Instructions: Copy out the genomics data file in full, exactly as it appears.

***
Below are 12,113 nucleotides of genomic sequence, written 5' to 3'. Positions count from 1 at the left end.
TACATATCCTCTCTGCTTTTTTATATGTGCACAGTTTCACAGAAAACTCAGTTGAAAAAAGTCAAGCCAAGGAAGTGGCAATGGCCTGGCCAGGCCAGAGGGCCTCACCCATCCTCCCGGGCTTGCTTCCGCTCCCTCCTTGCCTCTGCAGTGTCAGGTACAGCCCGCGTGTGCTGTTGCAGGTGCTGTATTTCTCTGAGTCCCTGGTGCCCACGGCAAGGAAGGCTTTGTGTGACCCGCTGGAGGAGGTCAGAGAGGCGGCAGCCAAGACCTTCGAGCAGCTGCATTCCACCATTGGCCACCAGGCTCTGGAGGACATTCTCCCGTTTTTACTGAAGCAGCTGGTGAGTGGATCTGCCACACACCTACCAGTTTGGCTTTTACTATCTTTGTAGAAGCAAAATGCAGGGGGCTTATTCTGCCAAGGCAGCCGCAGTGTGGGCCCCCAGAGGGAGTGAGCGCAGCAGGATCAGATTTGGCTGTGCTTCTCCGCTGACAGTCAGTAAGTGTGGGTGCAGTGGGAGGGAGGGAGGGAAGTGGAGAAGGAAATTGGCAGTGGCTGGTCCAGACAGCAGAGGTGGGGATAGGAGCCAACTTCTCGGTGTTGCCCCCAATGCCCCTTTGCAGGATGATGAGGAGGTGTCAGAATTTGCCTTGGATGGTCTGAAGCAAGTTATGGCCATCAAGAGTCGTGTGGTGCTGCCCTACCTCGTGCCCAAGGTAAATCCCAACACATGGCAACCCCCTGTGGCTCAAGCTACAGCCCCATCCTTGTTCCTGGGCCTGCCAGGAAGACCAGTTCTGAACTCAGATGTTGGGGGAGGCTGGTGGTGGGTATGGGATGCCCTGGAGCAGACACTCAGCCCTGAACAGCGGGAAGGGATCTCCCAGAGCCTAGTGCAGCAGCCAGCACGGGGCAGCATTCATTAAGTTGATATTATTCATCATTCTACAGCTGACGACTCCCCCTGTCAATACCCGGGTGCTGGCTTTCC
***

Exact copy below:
Below are 12,113 nucleotides of genomic sequence, written 5' to 3'. Positions count from 1 at the left end.
TACATATCCTCTCTGCTTTTTTATATGTGCACAGTTTCACAGAAAACTCAGTTGAAAAAAGTCAAGCCAAGGAAGTGGCAATGGCCTGGCCAGGCCAGAGGGCCTCACCCATCCTCCCGGGCTTGCTTCCGCTCCCTCCTTGCCTCTGCAGTGTCAGGTACAGCCCGCGTGTGCTGTTGCAGGTGCTGTATTTCTCTGAGTCCCTGGTGCCCACGGCAAGGAAGGCTTTGTGTGACCCGCTGGAGGAGGTCAGAGAGGCGGCAGCCAAGACCTTCGAGCAGCTGCATTCCACCATTGGCCACCAGGCTCTGGAGGACATTCTCCCGTTTTTACTGAAGCAGCTGGTGAGTGGATCTGCCACACACCTACCAGTTTGGCTTTTACTATCTTTGTAGAAGCAAAATGCAGGGGGCTTATTCTGCCAAGGCAGCCGCAGTGTGGGCCCCCAGAGGGAGTGAGCGCAGCAGGATCAGATTTGGCTGTGCTTCTCCGCTGACAGTCAGTAAGTGTGGGTGCAGTGGGAGGGAGGGAGGGAAGTGGAGAAGGAAATTGGCAGTGGCTGGTCCAGACAGCAGAGGTGGGGATAGGAGCCAACTTCTCGGTGTTGCCCCCAATGCCCCTTTGCAGGATGATGAGGAGGTGTCAGAATTTGCCTTGGATGGTCTGAAGCAAGTTATGGCCATCAAGAGTCGTGTGGTGCTGCCCTACCTCGTGCCCAAGGTAAATCCCAACACATGGCAACCCCCTGTGGCTCAAGCTACAGCCCCATCCTTGTTCCTGGGCCTGCCAGGAAGACCAGTTCTGAACTCAGATGTTGGGGGAGGCTGGTGGTGGGTATGGGATGCCCTGGAGCAGACACTCAGCCCTGAACAGCGGGAAGGGATCTCCCAGAGCCTAGTGCAGCAGCCAGCACGGGGCAGCATTCATTAAGTTGATATTATTCATCATTCTACAGCTGACGACTCCCCCTGTCAATACCCGGGTGCTGGCTTTCC